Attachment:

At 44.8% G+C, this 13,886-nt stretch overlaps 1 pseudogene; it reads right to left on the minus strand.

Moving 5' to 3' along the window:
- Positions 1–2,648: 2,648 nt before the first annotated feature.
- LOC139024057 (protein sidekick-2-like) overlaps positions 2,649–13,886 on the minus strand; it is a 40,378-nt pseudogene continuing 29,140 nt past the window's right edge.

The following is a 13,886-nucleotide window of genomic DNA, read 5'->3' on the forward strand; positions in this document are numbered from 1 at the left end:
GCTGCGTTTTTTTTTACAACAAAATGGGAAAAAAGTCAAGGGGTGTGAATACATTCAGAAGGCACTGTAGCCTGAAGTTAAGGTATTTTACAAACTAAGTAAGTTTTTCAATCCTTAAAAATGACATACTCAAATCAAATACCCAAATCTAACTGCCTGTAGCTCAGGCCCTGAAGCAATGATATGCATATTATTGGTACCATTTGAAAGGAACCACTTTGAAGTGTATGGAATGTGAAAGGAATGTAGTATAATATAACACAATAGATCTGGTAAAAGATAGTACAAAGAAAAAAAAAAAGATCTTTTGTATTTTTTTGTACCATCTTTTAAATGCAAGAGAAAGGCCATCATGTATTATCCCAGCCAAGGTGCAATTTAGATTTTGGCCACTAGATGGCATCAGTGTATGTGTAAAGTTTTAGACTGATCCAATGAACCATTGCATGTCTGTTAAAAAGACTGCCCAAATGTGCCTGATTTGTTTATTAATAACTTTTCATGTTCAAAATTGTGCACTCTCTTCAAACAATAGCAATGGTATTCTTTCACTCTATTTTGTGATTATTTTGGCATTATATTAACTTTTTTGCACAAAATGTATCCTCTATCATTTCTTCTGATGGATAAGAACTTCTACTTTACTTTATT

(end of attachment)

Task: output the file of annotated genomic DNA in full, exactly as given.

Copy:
At 44.8% G+C, this 13,886-nt stretch overlaps 1 pseudogene; it reads right to left on the minus strand.

Moving 5' to 3' along the window:
- Positions 1–2,648: 2,648 nt before the first annotated feature.
- LOC139024057 (protein sidekick-2-like) overlaps positions 2,649–13,886 on the minus strand; it is a 40,378-nt pseudogene continuing 29,140 nt past the window's right edge.

The following is a 13,886-nucleotide window of genomic DNA, read 5'->3' on the forward strand; positions in this document are numbered from 1 at the left end:
GCTGCGTTTTTTTTTACAACAAAATGGGAAAAAAGTCAAGGGGTGTGAATACATTCAGAAGGCACTGTAGCCTGAAGTTAAGGTATTTTACAAACTAAGTAAGTTTTTCAATCCTTAAAAATGACATACTCAAATCAAATACCCAAATCTAACTGCCTGTAGCTCAGGCCCTGAAGCAATGATATGCATATTATTGGTACCATTTGAAAGGAACCACTTTGAAGTGTATGGAATGTGAAAGGAATGTAGTATAATATAACACAATAGATCTGGTAAAAGATAGTACAAAGAAAAAAAAAAAGATCTTTTGTATTTTTTTGTACCATCTTTTAAATGCAAGAGAAAGGCCATCATGTATTATCCCAGCCAAGGTGCAATTTAGATTTTGGCCACTAGATGGCATCAGTGTATGTGTAAAGTTTTAGACTGATCCAATGAACCATTGCATGTCTGTTAAAAAGACTGCCCAAATGTGCCTGATTTGTTTATTAATAACTTTTCATGTTCAAAATTGTGCACTCTCTTCAAACAATAGCAATGGTATTCTTTCACTCTATTTTGTGATTATTTTGGCATTATATTAACTTTTTTGCACAAAATGTATCCTCTATCATTTCTTCTGATGGATAAGAACTTCTACTTTACTTTATT